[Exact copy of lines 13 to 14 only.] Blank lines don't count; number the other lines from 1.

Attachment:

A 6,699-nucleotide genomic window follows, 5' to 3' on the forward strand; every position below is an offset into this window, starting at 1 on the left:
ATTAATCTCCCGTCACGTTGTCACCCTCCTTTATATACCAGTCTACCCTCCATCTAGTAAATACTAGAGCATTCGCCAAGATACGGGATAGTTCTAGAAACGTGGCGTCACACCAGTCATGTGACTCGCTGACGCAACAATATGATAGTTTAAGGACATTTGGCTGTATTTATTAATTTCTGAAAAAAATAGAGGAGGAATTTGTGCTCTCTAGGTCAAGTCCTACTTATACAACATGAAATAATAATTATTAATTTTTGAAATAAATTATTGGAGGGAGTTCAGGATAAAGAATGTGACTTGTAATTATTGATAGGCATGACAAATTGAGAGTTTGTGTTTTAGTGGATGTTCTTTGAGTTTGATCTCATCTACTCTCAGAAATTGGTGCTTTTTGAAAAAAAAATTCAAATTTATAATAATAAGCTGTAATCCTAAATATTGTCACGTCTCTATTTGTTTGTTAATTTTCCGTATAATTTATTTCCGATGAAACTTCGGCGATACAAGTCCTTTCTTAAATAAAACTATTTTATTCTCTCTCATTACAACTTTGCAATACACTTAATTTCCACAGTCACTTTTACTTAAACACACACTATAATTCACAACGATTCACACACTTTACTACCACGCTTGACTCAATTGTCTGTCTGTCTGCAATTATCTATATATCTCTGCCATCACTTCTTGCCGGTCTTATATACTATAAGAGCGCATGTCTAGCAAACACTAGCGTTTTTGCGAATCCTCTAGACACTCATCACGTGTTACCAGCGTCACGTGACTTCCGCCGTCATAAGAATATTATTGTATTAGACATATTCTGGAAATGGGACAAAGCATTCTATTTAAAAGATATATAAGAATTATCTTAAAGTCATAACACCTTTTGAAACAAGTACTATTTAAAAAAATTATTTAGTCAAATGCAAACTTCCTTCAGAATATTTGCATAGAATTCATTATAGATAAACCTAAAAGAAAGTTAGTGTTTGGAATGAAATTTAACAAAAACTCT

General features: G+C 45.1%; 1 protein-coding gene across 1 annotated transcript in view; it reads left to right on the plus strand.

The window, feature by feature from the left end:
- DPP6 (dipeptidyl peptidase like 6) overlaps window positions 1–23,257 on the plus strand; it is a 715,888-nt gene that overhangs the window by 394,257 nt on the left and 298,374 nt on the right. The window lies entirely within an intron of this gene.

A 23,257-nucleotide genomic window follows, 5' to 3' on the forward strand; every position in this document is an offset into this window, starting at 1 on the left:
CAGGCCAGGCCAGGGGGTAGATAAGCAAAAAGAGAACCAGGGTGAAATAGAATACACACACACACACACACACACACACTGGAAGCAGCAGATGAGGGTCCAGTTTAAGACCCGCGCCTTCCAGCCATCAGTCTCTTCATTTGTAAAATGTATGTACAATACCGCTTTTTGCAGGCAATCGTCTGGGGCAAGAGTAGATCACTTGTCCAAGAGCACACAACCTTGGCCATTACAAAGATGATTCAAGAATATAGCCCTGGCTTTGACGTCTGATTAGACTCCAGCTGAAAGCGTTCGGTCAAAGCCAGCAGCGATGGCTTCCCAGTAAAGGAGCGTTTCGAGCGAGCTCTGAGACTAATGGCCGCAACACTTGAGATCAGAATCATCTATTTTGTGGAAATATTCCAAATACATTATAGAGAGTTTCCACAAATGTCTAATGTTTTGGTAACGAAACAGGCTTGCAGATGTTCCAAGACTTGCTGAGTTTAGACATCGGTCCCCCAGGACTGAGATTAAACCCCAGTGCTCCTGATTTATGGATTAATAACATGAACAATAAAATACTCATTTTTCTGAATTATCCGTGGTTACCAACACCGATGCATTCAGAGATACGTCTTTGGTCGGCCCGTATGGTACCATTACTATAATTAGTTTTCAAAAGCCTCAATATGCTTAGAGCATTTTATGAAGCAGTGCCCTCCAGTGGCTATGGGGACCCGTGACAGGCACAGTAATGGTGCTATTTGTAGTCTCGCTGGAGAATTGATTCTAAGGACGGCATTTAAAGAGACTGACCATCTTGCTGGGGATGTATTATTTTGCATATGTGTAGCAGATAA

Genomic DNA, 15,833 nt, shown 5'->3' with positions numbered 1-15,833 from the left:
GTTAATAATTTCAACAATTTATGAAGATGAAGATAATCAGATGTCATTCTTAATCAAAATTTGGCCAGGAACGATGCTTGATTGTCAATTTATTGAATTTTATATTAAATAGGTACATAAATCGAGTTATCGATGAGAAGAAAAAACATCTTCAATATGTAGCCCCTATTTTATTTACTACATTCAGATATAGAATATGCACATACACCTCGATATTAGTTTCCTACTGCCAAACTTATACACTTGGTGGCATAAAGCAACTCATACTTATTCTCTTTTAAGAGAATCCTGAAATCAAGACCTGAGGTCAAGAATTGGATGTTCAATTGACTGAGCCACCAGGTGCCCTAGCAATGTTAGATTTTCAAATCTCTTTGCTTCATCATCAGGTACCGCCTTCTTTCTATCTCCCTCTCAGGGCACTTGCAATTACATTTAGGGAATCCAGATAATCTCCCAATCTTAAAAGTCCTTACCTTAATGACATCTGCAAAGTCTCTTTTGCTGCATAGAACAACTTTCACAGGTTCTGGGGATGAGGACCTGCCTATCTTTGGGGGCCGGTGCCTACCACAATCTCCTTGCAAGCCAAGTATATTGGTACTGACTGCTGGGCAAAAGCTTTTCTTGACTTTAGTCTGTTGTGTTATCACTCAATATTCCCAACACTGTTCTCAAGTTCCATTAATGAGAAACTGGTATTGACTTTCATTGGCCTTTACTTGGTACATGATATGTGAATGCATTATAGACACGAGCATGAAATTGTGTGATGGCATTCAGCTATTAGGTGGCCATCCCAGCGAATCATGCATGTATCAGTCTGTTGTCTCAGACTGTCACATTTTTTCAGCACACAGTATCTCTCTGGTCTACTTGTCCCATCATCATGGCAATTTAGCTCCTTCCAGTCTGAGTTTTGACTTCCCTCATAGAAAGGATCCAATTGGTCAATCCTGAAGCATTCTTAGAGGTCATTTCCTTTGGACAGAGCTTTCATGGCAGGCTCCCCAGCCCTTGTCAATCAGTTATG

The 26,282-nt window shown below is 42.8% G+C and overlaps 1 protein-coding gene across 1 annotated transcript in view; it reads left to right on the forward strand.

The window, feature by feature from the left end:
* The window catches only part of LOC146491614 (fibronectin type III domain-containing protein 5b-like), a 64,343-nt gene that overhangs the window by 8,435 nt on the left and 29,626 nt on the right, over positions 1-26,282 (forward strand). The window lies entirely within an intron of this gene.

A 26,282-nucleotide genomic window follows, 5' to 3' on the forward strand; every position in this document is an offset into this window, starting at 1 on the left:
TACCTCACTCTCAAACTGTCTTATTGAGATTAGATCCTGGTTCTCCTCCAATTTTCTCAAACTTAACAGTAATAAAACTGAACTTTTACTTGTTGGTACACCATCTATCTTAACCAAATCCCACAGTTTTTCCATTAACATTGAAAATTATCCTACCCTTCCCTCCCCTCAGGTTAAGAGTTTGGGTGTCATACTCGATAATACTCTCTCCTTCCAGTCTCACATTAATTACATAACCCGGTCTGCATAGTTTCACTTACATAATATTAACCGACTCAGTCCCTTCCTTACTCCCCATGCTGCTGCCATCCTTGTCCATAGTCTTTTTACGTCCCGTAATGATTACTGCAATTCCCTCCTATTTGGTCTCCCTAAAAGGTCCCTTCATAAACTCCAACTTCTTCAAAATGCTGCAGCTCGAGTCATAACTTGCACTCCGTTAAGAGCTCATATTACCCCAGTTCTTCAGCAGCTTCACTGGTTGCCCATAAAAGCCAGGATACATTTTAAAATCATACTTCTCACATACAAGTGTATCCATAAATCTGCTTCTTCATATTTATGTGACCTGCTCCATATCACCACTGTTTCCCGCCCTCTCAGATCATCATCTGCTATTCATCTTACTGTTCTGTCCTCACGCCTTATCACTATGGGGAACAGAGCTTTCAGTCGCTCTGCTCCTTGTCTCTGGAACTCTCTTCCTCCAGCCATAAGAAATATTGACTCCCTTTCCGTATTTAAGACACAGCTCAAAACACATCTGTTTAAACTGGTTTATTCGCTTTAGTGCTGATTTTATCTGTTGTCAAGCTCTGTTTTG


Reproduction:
A 26,282-nucleotide genomic window follows, 5' to 3' on the forward strand; every position in this document is an offset into this window, starting at 1 on the left:
TACCTCACTCTCAAACTGTCTTATTGAGATTAGATCCTGGTTCTCCTCCAATTTTCTCAAACTTAACAGTAATAAAACTGAACTTTTACTTGTTGGTACACCATCTATCTTAACCAAATCCCACAGTTTTTCCATTAACATTGAAAATTATCCTACCCTTCCCTCCCCTCAGGTTAAGAGTTTGGGTGTCATACTCGATAATACTCTCTCCTTCCAGTCTCACATTAATTACATAACCCGGTCTGCATAGTTTCACTTACATAATATTAACCGACTCAGTCCCTTCCTTACTCCCCATGCTGCTGCCATCCTTGTCCATAGTCTTTTTACGTCCCGTAATGATTACTGCAATTCCCTCCTATTTGGTCTCCCTAAAAGGTCCCTTCATAAACTCCAACTTCTTCAAAATGCTGCAGCTCGAGTCATAACTTGCACTCCGTTAAGAGCTCATATTACCCCAGTTCTTCAGCAGCTTCACTGGTTGCCCATAAAAGCCAGGATACATTTTAAAATCATACTTCTCACATACAAGTGTATCCATAAATCTGCTTCTTCATATTTATGTGACCTGCTCCATATCACCACTGTTTCCCGCCCTCTCAGATCATCATCTGCTATTCATCTTACTGTTCTGTCCTCACGCCTTATCACTATGGGGAACAGAGCTTTCAGTCGCTCTGCTCCTTGTCTCTGGAACTCTCTTCCTCCAGCCATAAGAAATATTGACTCCCTTTCCGTATTTAAGACACAGCTCAAAACACATCTGTTTAAACTGGTTTATTCGCTTTAGTGCTGATTTTATCTGTTGTCAAGCTCTGTTTTG